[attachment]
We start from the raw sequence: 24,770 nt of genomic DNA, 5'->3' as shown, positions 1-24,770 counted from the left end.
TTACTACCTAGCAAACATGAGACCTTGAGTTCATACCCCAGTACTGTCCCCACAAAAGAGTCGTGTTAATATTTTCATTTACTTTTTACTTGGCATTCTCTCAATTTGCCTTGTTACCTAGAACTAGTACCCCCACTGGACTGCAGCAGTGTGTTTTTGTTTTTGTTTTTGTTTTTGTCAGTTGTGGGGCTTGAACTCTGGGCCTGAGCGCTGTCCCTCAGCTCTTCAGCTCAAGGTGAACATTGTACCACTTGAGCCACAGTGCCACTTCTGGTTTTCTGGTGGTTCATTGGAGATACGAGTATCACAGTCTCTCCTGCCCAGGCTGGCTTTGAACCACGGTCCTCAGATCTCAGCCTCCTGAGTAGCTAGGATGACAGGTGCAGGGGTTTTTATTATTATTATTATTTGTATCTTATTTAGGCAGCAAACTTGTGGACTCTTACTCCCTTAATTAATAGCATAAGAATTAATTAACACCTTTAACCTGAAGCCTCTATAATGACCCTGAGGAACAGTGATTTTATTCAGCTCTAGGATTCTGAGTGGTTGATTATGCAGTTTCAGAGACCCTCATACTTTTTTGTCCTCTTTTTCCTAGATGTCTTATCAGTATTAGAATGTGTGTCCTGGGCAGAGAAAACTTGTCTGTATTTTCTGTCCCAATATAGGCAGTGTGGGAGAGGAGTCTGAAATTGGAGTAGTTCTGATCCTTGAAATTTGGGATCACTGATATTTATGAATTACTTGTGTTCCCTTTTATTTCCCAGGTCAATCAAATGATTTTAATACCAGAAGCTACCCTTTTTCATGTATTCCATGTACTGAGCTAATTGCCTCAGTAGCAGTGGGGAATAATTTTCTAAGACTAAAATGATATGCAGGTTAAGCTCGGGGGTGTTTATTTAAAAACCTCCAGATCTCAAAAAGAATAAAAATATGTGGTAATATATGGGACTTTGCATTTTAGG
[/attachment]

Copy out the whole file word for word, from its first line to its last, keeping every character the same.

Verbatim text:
We start from the raw sequence: 24,770 nt of genomic DNA, 5'->3' as shown, positions 1-24,770 counted from the left end.
TTACTACCTAGCAAACATGAGACCTTGAGTTCATACCCCAGTACTGTCCCCACAAAAGAGTCGTGTTAATATTTTCATTTACTTTTTACTTGGCATTCTCTCAATTTGCCTTGTTACCTAGAACTAGTACCCCCACTGGACTGCAGCAGTGTGTTTTTGTTTTTGTTTTTGTTTTTGTCAGTTGTGGGGCTTGAACTCTGGGCCTGAGCGCTGTCCCTCAGCTCTTCAGCTCAAGGTGAACATTGTACCACTTGAGCCACAGTGCCACTTCTGGTTTTCTGGTGGTTCATTGGAGATACGAGTATCACAGTCTCTCCTGCCCAGGCTGGCTTTGAACCACGGTCCTCAGATCTCAGCCTCCTGAGTAGCTAGGATGACAGGTGCAGGGGTTTTTATTATTATTATTATTTGTATCTTATTTAGGCAGCAAACTTGTGGACTCTTACTCCCTTAATTAATAGCATAAGAATTAATTAACACCTTTAACCTGAAGCCTCTATAATGACCCTGAGGAACAGTGATTTTATTCAGCTCTAGGATTCTGAGTGGTTGATTATGCAGTTTCAGAGACCCTCATACTTTTTTGTCCTCTTTTTCCTAGATGTCTTATCAGTATTAGAATGTGTGTCCTGGGCAGAGAAAACTTGTCTGTATTTTCTGTCCCAATATAGGCAGTGTGGGAGAGGAGTCTGAAATTGGAGTAGTTCTGATCCTTGAAATTTGGGATCACTGATATTTATGAATTACTTGTGTTCCCTTTTATTTCCCAGGTCAATCAAATGATTTTAATACCAGAAGCTACCCTTTTTCATGTATTCCATGTACTGAGCTAATTGCCTCAGTAGCAGTGGGGAATAATTTTCTAAGACTAAAATGATATGCAGGTTAAGCTCGGGGGTGTTTATTTAAAAACCTCCAGATCTCAAAAAGAATAAAAATATGTGGTAATATATGGGACTTTGCATTTTAGG